‘Bench’ is COEC’s longest standing program and best practice model as referenced in the historical overview. Moving forward, we have designed Bench to more closely align with CET’s mission and scope centered on environmental health sciences, which will harness CET resources to:
- Align Bench participants with cutting edge environmental health and disaster research projects
- Leverage the Environmental Toxicology Training grant trainees (pre-doctoral and post-doctoral) as mentors to sharpen their critical teaching and mentoring skills
- Contextualize environmental health and disaster research through community-based research within students’ own coastal community
Bench is an advanced biomedical training program for qualified Galveston Independent School District high school students (juniors and seniors) paired with a graduate student or postdoctoral trainee mentor. Bench students spend a full year working on an advanced research project in the laboratories of Center and UTMB scientists, earn high school course credits, present their research to the UTMB research community, and experience full emersion in the research enterprise. Bench mentors have credited the program with providing valuable teaching experience and with sharpening their scientific training and science communication skills. Bench also includes a recently added enrichment component that provides college and career planning, particularly aiding high school students with developing an “academic ladder.” In addition to tracking enrollment numbers, scientific presentations, and engagement and education opportunities, Bench metrics include pre- and post-surveys measuring scientific knowledge, teaching/mentoring skills, and interest and intent to pursue both scientific and environmental health academic and professional careers. Annually, we enroll 8-16 student/mentor pairs to develop either independent research projects or companion projects that support current laboratory research projects. High school students work in state-of-the-art science laboratories under intensive mentorship (minimum of 4 hours/week) with a graduate student or postdoctoral trainee and a faculty sponsor as mentors. They learn to design and implement research projects and make two formal presentations to staff, faculty, students, fellows, and parents at mid-term and end of the school year. In addition to formal presentations, both students and mentors present in various professional and community settings, including COEC’s Teen SCI Café series where they dialog with middle school students, parents, and teachers about their current research, and college and career planning for the sciences. For more information about Bench, please contact Amber Anthony.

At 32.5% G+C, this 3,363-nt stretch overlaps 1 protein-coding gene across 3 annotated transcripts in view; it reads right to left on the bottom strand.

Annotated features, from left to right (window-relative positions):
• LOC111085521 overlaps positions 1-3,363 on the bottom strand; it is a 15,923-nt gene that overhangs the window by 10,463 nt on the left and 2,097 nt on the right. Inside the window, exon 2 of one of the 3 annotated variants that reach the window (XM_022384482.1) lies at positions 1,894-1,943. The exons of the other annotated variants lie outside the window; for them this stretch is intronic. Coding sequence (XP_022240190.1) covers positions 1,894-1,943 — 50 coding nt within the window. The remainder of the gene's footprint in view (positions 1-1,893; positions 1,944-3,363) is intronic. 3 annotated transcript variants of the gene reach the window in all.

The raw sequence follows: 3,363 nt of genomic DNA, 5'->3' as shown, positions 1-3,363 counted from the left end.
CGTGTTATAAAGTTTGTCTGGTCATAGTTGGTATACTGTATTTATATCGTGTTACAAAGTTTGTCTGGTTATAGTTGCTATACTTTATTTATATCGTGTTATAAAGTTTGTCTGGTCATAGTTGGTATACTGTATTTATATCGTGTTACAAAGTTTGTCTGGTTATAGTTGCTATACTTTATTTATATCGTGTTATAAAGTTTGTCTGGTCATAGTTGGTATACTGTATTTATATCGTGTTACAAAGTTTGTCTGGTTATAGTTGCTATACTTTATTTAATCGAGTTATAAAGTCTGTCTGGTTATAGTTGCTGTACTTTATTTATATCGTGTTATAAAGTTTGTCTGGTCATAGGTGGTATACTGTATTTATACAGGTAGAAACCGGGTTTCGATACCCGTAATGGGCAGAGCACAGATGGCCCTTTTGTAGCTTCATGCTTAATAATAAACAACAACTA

Drs. Croisant and Prochaska teach in the Preventive Medicine and Community Health MPH program in a new Foundations in Public Health course, which utilizes case-based teaching methods including toxicology, environmental health and risk assessment, management and communication; emergency preparedness and disaster response, community-based participatory research; applied environmental epidemiology; and environmental policy and law. Each year, approximately 20 students complete this course as part of their MPH studies. Drs. Croisant and Prochaska also participate in the environmental health component of “Public Health Boot Camp,” which exposes medical and physician assistant students to public health principles and practices on an annual basis. To date, they have engaged over 50 boot camp students who have gone on to medical residency and clinical practice across Texas. Dr. Croisant also lectures School of Medicine students on CBPR, which is a required approach for their community-based projects. Dr. Prochaska also lectures to approximately 100 physician assistant students annually about risk assessment and the need to consider environmental exposures when evaluating patients.
Career Development and Workforce Training:
To enhance the capacity of the CET to engage in environmental health community-based research, the COEC offers opportunities to junior faculty to be involved in community-based projects as well as provide one-on-one support, including customizable education and development. The COEC works closely with the CRT coordinator to provide junior faculty supported by the Mentored Career Development program.